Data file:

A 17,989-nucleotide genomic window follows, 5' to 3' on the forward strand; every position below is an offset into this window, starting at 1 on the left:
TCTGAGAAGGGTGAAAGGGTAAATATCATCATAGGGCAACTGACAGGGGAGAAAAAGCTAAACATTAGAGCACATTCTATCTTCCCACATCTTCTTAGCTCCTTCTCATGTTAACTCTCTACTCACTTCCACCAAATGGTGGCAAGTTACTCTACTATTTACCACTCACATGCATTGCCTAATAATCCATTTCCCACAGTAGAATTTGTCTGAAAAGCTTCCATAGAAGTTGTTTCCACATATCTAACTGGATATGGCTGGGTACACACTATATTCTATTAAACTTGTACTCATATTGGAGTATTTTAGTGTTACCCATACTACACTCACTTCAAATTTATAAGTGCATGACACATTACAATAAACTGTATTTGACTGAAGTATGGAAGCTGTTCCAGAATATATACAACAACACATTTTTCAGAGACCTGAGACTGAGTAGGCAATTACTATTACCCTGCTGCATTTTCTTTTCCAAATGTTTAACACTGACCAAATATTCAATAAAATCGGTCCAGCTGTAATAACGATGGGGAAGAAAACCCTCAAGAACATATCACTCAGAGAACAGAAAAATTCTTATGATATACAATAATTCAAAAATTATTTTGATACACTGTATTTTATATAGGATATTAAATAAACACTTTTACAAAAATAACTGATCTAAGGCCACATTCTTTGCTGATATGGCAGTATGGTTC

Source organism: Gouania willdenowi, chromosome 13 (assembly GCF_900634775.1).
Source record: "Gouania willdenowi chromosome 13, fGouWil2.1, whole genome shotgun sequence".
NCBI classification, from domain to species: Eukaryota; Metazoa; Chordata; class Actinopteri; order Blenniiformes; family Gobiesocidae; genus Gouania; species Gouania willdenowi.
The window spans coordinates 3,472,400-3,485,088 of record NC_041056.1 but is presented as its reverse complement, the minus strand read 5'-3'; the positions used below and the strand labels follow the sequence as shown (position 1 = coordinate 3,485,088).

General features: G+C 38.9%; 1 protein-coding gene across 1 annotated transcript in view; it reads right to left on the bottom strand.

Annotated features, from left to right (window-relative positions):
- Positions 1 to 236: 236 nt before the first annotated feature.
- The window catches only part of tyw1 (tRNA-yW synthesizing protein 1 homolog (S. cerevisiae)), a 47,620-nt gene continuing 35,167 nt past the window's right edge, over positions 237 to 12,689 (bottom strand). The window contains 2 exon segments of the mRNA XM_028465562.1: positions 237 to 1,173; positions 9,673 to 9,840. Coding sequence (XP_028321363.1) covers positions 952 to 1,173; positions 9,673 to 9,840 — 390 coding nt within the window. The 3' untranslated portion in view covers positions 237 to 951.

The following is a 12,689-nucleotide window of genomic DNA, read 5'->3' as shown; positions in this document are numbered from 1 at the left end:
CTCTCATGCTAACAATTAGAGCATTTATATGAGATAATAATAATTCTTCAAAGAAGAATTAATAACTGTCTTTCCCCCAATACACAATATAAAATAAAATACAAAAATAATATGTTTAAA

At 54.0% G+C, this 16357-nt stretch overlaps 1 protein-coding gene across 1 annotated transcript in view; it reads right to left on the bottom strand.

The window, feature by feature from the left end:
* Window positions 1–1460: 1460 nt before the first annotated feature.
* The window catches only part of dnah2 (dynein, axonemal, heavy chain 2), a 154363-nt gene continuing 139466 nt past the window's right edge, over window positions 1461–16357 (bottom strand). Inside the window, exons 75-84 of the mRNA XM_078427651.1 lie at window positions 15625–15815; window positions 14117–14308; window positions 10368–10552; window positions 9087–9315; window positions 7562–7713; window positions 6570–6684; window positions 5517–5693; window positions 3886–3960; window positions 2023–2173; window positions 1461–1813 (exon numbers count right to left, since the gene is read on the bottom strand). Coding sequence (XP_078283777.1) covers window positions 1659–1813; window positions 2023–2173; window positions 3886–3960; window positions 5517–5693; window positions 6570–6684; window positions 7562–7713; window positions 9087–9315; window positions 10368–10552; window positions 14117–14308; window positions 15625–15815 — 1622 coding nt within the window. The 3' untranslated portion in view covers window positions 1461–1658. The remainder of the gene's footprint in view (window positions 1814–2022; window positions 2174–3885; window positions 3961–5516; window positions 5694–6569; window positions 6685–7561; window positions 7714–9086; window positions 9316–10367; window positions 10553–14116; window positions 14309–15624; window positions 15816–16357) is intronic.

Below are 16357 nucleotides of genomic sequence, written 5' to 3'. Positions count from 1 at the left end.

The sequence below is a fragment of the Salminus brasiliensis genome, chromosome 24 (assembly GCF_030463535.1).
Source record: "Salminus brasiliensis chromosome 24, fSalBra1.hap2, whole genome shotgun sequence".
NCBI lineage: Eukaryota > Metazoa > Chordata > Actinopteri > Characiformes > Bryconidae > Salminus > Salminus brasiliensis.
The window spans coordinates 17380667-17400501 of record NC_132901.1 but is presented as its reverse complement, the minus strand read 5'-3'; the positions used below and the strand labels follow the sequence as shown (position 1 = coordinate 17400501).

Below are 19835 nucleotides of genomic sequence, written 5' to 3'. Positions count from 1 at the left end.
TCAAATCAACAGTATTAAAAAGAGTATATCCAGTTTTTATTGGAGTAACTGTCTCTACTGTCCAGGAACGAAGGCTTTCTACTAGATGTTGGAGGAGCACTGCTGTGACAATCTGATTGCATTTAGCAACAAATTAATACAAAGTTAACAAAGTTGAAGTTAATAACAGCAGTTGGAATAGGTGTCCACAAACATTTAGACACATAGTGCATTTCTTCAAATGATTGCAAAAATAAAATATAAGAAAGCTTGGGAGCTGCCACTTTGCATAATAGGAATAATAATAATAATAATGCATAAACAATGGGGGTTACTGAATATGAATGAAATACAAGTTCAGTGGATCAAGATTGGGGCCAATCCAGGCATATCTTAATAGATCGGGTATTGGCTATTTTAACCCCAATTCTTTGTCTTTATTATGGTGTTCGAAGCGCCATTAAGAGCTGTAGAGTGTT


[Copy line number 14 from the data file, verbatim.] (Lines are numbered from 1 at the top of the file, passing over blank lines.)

The window, feature by feature from the left end: